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Sam Hammond is president of the Elementary Teachers Federation of Ontario.

Kevin Van Paassen/The Globe and Mail

The president of the province's largest teachers' union accused the Ontario government of an attack on educators and rejected its proposed road map for a new contract.

Sam Hammond, head of the Elementary Teachers' Federation of Ontario, made the comments Monday at a downtown Toronto hotel as part of the union's annual general meeting.

"There has never in the history of the province from any political party been an attack like this on public-sector workers," Mr. Hammond said.

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Teachers' unions have been largely supportive of Premier Dalton McGuinty's Liberal government since he took office nearly nine years ago and began styling himself as "the education premier." But this latest round of negotiations has soured that relationship.

Mr. Hammond defended his members' rights to 20 bankable sick days and to experience-based pay raises, two things that were rolled back in the government's proposed road map – a memorandum of understanding signed in early July by the province and the English Catholic teachers' union.

The francophone teachers' union and the Toronto Catholic District School Board have signed since then, but the deal remains unpopular with school boards and the largest unions and doesn't have the signatures needed to take effect this fall.

The government wants a two-year salary freeze to help eliminate the province's $15-billion deficit. In exchange, it is promising to preserve full-day kindergarten and protect caps on elementary class sizes.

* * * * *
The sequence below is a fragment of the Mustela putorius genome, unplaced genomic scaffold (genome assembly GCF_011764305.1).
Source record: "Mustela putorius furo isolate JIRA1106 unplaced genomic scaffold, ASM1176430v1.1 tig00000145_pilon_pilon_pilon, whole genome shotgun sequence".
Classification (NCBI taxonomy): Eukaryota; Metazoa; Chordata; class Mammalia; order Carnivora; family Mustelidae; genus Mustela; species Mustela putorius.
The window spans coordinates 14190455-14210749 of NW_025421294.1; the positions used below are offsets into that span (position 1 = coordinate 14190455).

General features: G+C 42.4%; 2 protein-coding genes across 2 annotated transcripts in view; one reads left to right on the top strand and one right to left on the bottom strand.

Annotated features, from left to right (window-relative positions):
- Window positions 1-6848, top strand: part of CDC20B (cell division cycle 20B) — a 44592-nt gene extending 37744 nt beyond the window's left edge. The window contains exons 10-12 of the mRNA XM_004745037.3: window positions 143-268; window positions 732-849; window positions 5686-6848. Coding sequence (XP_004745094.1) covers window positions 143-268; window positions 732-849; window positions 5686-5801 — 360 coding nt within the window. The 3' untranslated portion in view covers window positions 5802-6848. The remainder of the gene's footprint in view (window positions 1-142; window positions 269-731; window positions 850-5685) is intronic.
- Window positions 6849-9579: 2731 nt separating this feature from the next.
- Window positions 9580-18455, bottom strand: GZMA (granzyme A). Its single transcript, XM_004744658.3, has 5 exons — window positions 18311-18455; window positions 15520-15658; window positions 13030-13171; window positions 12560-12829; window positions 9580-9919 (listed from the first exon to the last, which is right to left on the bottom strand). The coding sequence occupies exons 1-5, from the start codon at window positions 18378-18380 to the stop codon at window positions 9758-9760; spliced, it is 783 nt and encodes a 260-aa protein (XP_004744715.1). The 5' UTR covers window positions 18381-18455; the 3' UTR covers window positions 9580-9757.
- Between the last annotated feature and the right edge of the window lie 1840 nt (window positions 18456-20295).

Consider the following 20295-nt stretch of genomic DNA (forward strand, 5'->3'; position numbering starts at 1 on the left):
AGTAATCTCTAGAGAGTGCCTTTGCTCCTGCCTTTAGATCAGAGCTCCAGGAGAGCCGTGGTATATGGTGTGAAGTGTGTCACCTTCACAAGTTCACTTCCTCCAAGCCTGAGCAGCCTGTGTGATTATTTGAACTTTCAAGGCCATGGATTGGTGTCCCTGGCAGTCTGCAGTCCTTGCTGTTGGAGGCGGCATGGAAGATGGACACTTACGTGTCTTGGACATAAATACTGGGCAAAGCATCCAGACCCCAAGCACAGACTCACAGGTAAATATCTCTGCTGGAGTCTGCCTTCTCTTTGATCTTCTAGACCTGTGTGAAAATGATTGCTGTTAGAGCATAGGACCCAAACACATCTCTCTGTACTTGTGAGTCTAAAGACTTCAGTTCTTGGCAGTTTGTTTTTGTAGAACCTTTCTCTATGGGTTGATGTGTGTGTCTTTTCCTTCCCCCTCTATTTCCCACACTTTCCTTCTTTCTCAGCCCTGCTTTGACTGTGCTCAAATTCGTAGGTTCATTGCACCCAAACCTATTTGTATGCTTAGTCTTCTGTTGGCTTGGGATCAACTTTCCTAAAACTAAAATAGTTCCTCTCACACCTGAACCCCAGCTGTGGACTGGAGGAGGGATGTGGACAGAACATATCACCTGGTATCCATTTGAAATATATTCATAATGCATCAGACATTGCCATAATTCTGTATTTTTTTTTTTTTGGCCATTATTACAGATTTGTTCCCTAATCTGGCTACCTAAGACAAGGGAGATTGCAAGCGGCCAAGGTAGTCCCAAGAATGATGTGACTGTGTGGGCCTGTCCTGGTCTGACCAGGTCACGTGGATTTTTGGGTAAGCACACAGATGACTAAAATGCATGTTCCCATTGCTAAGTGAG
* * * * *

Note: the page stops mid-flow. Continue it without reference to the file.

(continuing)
Early Monday, Education Minister Laurel Broten held a news conference to outline the benefits of the deal to younger teachers. She said it would ensure fair hiring practices so that young teachers wouldn't have to linger for years on the occasional teachers' list, scraping a living out of substitute work.

Mr. Hammond accused Ms. Broten of trying to pit young teachers against older ones, something she denied.

Mr. McGuinty's government is pushing school boards to lock down local agreements with teachers by the end of the month, hoping to avoid expensive teacher pay raises that will otherwise take effect.

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His government has threatened to introduce legislation that would impose a wage freeze if the school boards can't get the job done. The elementary teachers' union membership has voted in favour of a-one day political protest if that happens, but Mr. Hammond said there were no plans yet to strike.

"The last thing on my mind is a labour dispute," he said.

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